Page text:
ON AIR STAR

DONATE!

close

FROM THIS EPISODE

The history of Los Angeles is the history of water, and that’s likely the future, too.  The prospect of ongoing drought has Mayor Eric Garcetti serious about projects rejected or ignored by past city leaders.

Also, Frances Anderton talks to the architect who demolished the home where Ray Bradbury lived and worked until he died.

Photo: Barb Howe

Producers:
Benjamin Gottlieb
Evan George

Turning the Water Off…and On 17 MIN, 46 SEC

With years of reduced rain and snow now predicted, Mayor Eric Garcetti wants to reduce LA's dependence on imported water. He also wants to cut water usage by 20% in less than two years. But efficiency and conservation won't be enough. Garcetti says the City that once rejected what was called "toilet to tap" is now ready to recycle wastewater — like Orange County already does. Can LA capture the rain that does fall instead of washing it out to sea? 

Guests:
Matt Petersen, City of Los Angeles (@mattspete)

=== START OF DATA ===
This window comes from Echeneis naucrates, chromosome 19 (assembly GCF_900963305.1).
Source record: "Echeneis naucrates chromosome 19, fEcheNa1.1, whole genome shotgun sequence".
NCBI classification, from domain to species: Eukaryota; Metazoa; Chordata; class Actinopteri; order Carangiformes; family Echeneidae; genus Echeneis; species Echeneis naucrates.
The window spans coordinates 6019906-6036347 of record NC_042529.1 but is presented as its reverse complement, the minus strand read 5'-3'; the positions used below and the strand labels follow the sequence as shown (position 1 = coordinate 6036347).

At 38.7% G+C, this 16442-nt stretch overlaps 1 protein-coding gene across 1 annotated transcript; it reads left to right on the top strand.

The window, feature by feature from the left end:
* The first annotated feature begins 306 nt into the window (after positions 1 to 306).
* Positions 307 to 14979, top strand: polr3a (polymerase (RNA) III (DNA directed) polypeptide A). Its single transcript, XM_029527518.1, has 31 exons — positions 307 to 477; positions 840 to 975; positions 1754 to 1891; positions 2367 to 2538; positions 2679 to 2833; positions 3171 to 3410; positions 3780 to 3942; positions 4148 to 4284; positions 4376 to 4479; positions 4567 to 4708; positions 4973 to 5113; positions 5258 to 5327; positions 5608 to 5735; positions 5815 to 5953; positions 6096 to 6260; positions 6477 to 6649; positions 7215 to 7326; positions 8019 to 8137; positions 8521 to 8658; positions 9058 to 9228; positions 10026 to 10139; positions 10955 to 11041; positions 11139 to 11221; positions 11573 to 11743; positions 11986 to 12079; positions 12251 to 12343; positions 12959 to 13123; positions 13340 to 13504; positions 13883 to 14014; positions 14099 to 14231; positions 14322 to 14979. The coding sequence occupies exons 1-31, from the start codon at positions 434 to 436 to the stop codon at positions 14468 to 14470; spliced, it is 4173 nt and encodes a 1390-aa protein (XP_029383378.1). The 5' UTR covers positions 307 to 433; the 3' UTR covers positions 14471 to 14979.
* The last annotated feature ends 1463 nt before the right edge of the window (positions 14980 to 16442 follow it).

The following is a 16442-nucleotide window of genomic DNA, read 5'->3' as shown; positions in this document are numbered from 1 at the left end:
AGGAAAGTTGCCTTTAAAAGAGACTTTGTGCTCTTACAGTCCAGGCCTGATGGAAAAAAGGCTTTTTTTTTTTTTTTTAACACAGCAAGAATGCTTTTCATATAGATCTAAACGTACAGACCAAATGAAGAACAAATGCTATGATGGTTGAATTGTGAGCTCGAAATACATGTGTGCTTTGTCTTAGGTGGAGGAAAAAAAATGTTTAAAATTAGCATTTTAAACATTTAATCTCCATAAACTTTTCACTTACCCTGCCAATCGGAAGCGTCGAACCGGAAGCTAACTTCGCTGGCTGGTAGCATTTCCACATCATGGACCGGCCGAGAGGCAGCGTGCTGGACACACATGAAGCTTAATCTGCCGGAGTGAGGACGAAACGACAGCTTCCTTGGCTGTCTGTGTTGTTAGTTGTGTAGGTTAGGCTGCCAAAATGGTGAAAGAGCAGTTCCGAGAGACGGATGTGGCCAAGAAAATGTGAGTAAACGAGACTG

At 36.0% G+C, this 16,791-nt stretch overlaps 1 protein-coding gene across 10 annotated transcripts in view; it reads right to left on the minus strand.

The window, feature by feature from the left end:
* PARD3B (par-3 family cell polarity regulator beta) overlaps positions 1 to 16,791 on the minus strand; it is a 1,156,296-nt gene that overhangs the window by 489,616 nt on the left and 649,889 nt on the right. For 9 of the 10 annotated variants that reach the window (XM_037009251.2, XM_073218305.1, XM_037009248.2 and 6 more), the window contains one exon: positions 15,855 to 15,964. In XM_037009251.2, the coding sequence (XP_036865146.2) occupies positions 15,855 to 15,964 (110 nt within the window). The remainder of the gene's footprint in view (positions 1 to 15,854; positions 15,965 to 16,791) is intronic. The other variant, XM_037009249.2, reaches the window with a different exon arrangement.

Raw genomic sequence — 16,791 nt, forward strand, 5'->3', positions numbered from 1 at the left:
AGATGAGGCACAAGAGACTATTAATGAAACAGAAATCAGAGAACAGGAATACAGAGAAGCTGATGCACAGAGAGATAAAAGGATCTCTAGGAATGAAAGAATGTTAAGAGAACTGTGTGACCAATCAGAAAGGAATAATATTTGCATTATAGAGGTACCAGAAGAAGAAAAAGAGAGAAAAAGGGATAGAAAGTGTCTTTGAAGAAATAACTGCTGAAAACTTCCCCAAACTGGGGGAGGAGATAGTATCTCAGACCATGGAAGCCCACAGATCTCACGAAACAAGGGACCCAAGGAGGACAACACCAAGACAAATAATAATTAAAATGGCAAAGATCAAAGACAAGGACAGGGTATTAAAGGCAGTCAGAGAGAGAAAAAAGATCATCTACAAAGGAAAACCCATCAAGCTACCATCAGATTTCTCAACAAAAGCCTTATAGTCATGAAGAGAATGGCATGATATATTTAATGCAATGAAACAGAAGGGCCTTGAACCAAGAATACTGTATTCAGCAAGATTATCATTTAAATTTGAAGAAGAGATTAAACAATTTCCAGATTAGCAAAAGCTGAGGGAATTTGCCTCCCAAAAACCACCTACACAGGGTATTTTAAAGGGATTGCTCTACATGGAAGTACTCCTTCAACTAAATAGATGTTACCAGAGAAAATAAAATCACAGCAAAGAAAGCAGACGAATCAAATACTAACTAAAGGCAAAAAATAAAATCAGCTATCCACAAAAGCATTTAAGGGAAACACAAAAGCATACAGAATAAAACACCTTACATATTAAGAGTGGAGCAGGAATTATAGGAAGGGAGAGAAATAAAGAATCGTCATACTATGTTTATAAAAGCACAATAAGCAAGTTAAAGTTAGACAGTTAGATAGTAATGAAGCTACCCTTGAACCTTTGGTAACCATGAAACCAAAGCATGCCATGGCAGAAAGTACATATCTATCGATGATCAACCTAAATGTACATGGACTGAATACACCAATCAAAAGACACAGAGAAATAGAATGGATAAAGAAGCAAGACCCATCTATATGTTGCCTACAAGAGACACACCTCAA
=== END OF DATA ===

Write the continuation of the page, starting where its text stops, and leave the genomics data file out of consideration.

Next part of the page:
Mark Gold, UCLA's Institute of the Environment and Sustainability (@uclaioes)
Andy Lipkis, TreePeople (@treepeople_org)

More:
California Friendly Landscape Incentive Program
Proposition 1: Water Bond. Funding for Water Quality, Supply, Treatment, and Storage Projects

Starchitect Thom Mayne Shares His Plans for the Bradbury Site 7 MIN, 26 SEC

When fans heard that the home of the late science fiction master Ray Bradbury had all but disappeared, there was a kind of mourning. Some preservationists said the house in Cheviot Hills might have been a historic landmark. But it turns out that the man who destroyed it is a master in his own right: Thom Mayne has been called one of the world's premier architects.

Frances Anderton, host of KCRW's DnA, discovered that Mayne and his wife, Blythe Alison-Mayne have plans that might have intrigued Ray Bradbury.

Upcoming

View Schedule

New Episodes

Events

View All Events

iTUNES SPOTIFY
AMAZON RDIO
FACEBOOK EMAIL
TWITTER COPY LINK
FACEBOOK TWITTER

Player Embed Code

COPY EMBED